One of Cleide de Souza Nascimento's five children eats a hot plate donated by an NGO in São Paulo's Jardim Peri favela last May.
One of Cleide de Souza Nascimento’s five children eats a hot plate donated by an NGO in São Paulo’s Jardim Peri favela last May.Victor Moriyama (Victor Moriyama for El Pais)

A door-to-door survey throughout Brazil has translated into a detailed x-ray what is obvious with the spectacular increase in homeless people, the queues in front of soup kitchens and how empty butcher shops are in rural areas or in the favelas: the sharp increase in hunger. Some 33 million Brazilians (16% of the population) do not have anything to eat, according to a survey conducted by Red Penssan, an alliance of academic researchers and civil society organizations, released this Wednesday. In just over a year, the hungry have increased by 14 million (that is, more than the inhabitants of São Paulo, the most populous city in Latin America). During the pandemic, hunger has skyrocketed to levels of three decades ago.

Neither the coronavirus epidemic nor the worsening of the economic crisis that it has entailed are the only factor that explains this brutal increase in hunger. This second national survey points to the disastrous effects of dismantling vital public policies for poor families. For example, institutional purchases that allow small farmers to have an income for supplying food to schools. Children not going to school means learning less, but also eating worse because they no longer have a guaranteed breakfast or snack.

The survey is based on visits to more than 12,000 homes spread over almost the entire vast and unequal territory of the country, which were carried out between last November and April.

Nilson de Paula is a Public Policy researcher, one of the authors of the report of the Brazilian Research Network on Food Sovereignty and Security And this is how he defines hunger: “When a member of the family stops eating, there is no food left and they do not have money to buy it.” The professor from the Federal University of Paraná stresses over the phone from Curitiba that “hunger is a process.”

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Before you get to suffer from it, the needs accumulate. The 33 million hungry citizens are part of a much larger group, that of the 125 million Brazilians who live daily with the concern of whether they will have money or food to put on their plate for breakfast, lunch or dinner.

The favorite in the polls for the next elections, Luiz Inácio Lula da Silva, of the leftist Workers’ Party, has referred to the worrying data early in the morning in a tweet. Lula has recalled that when he became president, in 2003, “his goal was simple: guarantee three meals a day for Brazilians.” To this he added: “We took Brazil off the hunger map, but unfortunately our country has regressed.” Hunger is once again one of its flags, as it was at the beginning of the century.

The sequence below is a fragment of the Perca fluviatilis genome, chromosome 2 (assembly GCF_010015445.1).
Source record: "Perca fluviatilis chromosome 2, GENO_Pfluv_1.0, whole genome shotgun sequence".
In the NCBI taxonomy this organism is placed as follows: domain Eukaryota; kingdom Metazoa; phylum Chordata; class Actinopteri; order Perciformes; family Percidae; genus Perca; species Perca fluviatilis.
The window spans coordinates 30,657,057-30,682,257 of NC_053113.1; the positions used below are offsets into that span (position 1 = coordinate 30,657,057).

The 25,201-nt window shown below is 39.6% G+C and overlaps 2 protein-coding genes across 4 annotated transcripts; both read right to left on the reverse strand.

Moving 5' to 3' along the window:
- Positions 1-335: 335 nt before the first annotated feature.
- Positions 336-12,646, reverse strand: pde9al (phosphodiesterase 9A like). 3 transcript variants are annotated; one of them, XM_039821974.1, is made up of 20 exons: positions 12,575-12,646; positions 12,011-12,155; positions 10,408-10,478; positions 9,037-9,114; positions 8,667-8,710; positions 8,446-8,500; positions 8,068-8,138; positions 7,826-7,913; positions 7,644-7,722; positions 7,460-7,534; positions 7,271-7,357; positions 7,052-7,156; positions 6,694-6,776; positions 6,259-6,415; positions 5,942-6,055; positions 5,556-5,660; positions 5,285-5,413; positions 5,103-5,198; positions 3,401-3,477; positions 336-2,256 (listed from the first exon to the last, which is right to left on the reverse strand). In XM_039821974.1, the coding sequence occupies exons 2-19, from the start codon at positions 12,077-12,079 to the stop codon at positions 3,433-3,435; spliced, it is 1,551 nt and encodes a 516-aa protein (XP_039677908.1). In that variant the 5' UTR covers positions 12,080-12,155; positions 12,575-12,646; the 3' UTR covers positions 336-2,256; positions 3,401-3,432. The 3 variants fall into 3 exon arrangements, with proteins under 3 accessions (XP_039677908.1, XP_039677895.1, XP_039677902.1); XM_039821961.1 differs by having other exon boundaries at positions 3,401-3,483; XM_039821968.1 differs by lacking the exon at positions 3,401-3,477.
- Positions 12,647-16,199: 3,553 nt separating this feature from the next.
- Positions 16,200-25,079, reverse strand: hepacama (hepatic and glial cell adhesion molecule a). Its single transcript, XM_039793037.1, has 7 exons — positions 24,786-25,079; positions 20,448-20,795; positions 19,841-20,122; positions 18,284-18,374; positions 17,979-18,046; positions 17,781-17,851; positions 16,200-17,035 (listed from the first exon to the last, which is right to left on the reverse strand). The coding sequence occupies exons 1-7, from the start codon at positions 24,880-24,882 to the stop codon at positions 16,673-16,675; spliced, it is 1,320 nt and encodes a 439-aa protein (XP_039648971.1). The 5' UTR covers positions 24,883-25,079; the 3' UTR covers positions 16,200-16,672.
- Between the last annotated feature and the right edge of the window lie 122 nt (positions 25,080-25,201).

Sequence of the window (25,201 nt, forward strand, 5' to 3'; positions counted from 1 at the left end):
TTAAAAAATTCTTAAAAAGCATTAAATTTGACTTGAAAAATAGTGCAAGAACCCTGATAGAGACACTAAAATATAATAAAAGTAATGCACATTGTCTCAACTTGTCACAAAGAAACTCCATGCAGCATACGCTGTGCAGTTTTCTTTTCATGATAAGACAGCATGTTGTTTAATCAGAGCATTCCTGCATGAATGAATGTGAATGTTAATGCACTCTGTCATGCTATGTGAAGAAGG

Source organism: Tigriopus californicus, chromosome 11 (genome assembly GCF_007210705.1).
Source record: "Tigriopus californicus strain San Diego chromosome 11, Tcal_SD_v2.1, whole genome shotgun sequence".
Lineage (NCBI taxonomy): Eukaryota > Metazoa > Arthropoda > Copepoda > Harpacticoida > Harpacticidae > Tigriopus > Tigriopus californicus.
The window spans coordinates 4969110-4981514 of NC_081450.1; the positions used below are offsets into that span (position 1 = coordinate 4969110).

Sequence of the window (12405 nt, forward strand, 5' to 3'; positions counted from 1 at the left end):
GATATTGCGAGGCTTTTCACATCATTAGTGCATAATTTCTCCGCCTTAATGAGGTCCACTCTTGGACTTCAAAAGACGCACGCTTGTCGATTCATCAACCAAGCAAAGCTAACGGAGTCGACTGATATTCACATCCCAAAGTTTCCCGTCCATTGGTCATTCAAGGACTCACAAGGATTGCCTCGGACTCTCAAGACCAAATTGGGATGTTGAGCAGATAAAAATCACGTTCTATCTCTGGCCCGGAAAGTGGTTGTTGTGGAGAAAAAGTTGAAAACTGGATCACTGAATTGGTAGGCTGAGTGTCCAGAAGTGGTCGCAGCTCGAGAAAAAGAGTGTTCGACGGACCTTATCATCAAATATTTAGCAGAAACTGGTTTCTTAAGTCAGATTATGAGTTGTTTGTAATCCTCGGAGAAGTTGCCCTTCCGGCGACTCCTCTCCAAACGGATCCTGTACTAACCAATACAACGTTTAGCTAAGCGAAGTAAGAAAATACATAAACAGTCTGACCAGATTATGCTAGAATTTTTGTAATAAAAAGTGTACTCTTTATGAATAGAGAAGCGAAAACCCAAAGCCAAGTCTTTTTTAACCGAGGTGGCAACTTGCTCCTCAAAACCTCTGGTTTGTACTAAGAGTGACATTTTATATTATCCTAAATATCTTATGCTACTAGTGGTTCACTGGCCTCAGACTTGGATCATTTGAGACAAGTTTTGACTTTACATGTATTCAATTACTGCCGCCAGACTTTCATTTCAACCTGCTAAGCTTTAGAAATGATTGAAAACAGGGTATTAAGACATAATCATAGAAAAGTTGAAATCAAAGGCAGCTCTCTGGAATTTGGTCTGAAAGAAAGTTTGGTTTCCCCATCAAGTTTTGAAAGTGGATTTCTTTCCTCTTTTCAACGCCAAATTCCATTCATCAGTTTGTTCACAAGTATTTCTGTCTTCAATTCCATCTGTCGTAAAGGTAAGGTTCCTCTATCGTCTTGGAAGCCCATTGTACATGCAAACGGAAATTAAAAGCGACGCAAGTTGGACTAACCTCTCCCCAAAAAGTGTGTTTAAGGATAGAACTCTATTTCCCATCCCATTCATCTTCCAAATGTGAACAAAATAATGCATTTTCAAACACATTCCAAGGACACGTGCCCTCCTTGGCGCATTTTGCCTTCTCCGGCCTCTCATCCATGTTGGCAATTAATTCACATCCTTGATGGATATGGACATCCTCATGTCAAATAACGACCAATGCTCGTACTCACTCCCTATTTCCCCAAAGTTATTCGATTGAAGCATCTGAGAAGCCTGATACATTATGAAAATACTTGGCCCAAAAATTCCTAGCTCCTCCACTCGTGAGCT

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It is true that then the economic situation of the world in general, and of Brazil in particular, was much better. They were the years of boom of the raw materials. But, in addition, the governments of Lula and Dilma Rousseff gave anti-poverty policies a priority never seen before in Brazil. Hunger fell to 4.3%, according to official data cited in the current survey.

An economic recession fueled discontent and Rousseff’s removal. The Brazilian economy has been stagnant for a decade and the following governments, great defenders of liberal recipes, systematically dismantled a large part of this aid. President Jair Bolsonaro has renamed Bolsa Familia, the most famous and effective program against poverty, Auxilio Brasil and has doubled the amount. He considers it his great claim before the poorest, but not even in this way has he managed to attract more support among them, according to the polls. For the Penssan network, “government measures to contain hunger are isolated and insufficient” with runaway inflation and dwindling incomes.

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Hunger, like everything in Brazil, does not escape inequality. As Brazilian activists often say, it has gender and color. The information collected by the pollsters allows us to make an X-ray of the hungry. They live in a home — or a shack — headed by a black woman with children and located in the countryside in the north of the country.

Professor de Paula emphasizes that, “in a society marked by profound inequality like the Brazilian one, it is not possible for the problem of hunger to be solved by mere market forces.” He explains that in recent years “the negligence of the State has become decisive. There is a systematic precariousness of public policies”, promoted by governments in favor of the minimal state. And the pandemic has compounded an increasingly hostile landscape for the poor, with unemployment rising and wages and income falling.

As if that were not enough, an inflation that is among the highest in the world is especially corroding the pockets of those who have the least. And inflation eats up the increase in the minimum wage. Data that paints a catastrophic picture for a large part of Brazilians.

A third of citizens live with less than half the minimum wage, set at 1,212 reais (230 dollars, 250 euros). Hunger in Brazil is a problem, above all, of income, of lack of money, insists the co-author of the report. To illustrate this, he offers the following data: “Among those who earn above the minimum wage, hunger, severe food insecurity, is only 3%.”

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